USA: Synthetic Seabed Carpet to Produce Electricity from Waves

A new device, that is not yet built, will mimic the wave-damping effect of a muddy seafloor thus extracting energy from waves passing over it, Environmentalresearchweb.org reports.

A synthetic “seabed carpet” will offer a new way of producing clean and cheap electricity and at the same time will protect the coastal areas against strong waves and provide safe haven for boats during storms.

The carpet’s inventor, Mohammad-Reza Alam of the University of California, Berkeley said: “If mud can seriously take so much energy out of ocean waves, then why don’t we use this idea to design a wave-energy convertor that’s very efficient?”

This flexible carpet will act just like mud; it will dampen the waves that pass overhead extracting the wave perturbations to generate electricity. This system could easily absorb 50% of incident wave energy over short distances of about 10 m.

Alam found out that when wave-damping conditions are strong a considerable amount of energy is converted from “surface mode” waves to “bottom mode” waves, and he added: “If damping is strong, the overall energy absorption from the ocean is even stronger.”

Alam believes that his “carpet of wave-energy conversion” (CWEC) technology has certain advantages compared to other wave-harvesting techniques. Some of those advantages are the resistance of the device to storms, and it even performs better in storms. Also it can use any type of wave approaching from any direction to generate electricity. The device would not pose a threat for ships nor for marine mammals.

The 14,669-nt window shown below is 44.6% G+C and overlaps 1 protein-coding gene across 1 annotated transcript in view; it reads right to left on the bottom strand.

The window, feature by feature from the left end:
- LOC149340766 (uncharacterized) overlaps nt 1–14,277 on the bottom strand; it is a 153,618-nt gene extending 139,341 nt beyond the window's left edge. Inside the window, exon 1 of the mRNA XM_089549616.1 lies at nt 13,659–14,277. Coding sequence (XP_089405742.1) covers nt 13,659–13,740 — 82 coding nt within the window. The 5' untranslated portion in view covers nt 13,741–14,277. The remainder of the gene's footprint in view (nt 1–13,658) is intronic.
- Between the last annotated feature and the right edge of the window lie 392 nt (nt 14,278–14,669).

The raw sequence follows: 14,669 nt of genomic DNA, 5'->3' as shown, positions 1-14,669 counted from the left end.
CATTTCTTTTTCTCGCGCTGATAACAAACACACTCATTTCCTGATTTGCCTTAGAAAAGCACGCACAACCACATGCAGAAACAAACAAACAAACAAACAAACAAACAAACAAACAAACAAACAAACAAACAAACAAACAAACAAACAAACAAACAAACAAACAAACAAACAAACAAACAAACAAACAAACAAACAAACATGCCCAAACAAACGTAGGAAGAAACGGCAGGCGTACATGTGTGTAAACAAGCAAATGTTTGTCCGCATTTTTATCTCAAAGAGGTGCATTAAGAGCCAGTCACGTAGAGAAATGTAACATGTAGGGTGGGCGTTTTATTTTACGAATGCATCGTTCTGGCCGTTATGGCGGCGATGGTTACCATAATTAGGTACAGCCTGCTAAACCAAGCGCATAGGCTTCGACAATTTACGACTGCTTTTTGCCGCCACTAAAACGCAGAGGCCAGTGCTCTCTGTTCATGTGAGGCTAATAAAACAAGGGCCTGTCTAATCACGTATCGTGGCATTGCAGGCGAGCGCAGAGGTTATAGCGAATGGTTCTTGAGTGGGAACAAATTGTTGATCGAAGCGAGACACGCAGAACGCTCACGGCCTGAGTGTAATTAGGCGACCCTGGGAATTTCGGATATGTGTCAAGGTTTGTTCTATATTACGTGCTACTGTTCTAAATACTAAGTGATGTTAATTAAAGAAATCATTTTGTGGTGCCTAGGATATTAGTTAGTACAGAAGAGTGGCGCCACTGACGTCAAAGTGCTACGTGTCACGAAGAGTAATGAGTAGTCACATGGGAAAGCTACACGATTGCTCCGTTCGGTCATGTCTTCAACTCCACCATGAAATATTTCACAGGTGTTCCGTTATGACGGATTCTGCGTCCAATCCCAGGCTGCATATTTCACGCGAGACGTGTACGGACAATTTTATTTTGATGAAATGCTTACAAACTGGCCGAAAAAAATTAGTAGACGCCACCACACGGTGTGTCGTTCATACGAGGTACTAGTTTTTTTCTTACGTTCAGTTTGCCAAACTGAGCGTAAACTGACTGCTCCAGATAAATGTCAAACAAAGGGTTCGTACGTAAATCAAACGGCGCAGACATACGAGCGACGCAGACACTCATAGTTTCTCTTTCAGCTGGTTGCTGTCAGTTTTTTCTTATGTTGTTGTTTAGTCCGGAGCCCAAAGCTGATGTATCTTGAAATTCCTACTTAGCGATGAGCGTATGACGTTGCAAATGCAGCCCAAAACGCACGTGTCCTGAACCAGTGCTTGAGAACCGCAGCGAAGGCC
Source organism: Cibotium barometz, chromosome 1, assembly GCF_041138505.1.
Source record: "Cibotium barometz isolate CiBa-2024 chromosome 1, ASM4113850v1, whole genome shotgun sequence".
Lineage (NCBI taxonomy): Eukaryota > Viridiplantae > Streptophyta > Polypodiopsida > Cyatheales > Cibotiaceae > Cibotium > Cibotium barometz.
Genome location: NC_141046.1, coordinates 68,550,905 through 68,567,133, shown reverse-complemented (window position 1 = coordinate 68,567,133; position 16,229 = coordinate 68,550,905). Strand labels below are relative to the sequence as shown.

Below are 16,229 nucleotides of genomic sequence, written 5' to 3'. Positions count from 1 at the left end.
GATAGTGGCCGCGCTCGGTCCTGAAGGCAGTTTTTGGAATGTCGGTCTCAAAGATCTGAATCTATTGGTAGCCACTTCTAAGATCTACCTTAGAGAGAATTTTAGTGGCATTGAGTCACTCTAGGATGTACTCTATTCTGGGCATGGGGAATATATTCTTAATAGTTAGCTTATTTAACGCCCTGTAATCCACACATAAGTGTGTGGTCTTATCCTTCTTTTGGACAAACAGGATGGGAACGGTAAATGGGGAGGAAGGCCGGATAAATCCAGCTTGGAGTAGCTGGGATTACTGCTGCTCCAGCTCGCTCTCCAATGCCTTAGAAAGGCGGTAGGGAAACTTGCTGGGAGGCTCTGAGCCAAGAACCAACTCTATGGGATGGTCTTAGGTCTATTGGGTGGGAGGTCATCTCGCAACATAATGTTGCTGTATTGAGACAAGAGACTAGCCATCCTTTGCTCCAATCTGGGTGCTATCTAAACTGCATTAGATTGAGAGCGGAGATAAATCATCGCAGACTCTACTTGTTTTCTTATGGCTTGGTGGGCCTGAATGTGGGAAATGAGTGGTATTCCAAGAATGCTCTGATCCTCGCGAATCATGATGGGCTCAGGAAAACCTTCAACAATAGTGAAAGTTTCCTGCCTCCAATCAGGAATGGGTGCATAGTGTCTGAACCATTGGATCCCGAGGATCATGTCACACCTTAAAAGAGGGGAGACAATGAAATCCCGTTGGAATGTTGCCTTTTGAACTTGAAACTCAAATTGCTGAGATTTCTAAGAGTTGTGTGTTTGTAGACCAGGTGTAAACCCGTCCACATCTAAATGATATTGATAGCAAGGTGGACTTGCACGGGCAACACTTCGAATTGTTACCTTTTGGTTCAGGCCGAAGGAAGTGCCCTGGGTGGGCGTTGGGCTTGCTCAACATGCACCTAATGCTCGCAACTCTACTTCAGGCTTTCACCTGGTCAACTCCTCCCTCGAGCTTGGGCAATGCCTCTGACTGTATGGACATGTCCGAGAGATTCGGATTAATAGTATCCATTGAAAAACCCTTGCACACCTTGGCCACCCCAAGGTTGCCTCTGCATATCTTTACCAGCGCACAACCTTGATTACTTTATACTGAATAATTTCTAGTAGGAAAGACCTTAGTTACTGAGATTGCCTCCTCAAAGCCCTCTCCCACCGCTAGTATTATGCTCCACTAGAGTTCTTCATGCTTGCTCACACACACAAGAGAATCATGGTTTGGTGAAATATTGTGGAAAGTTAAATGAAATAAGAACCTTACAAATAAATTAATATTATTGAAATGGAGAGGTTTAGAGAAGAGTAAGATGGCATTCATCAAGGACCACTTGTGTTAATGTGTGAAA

The disadvantage of the CWEC is that its efficiency decreases with water depth, meaning that it is only suitable for use between the surf zone and depths of about 20 m.

Dominic Reeve of Swansea University in the UK stated: “It is an interesting idea but there are practical issues such as the cost of installation and maintenance, impact on bottom-dwelling marine life, and the impact of tides on the performance.”

He also added that: “If there is mobile sediment around, this carpet could well affect sediment transport – either to the detriment or advantage of itself or neighboring areas.”

Alam suggested that this problem could be resolved by deploying the device in rockier coastlines.

Subsea World News Staff , June 20, 2012

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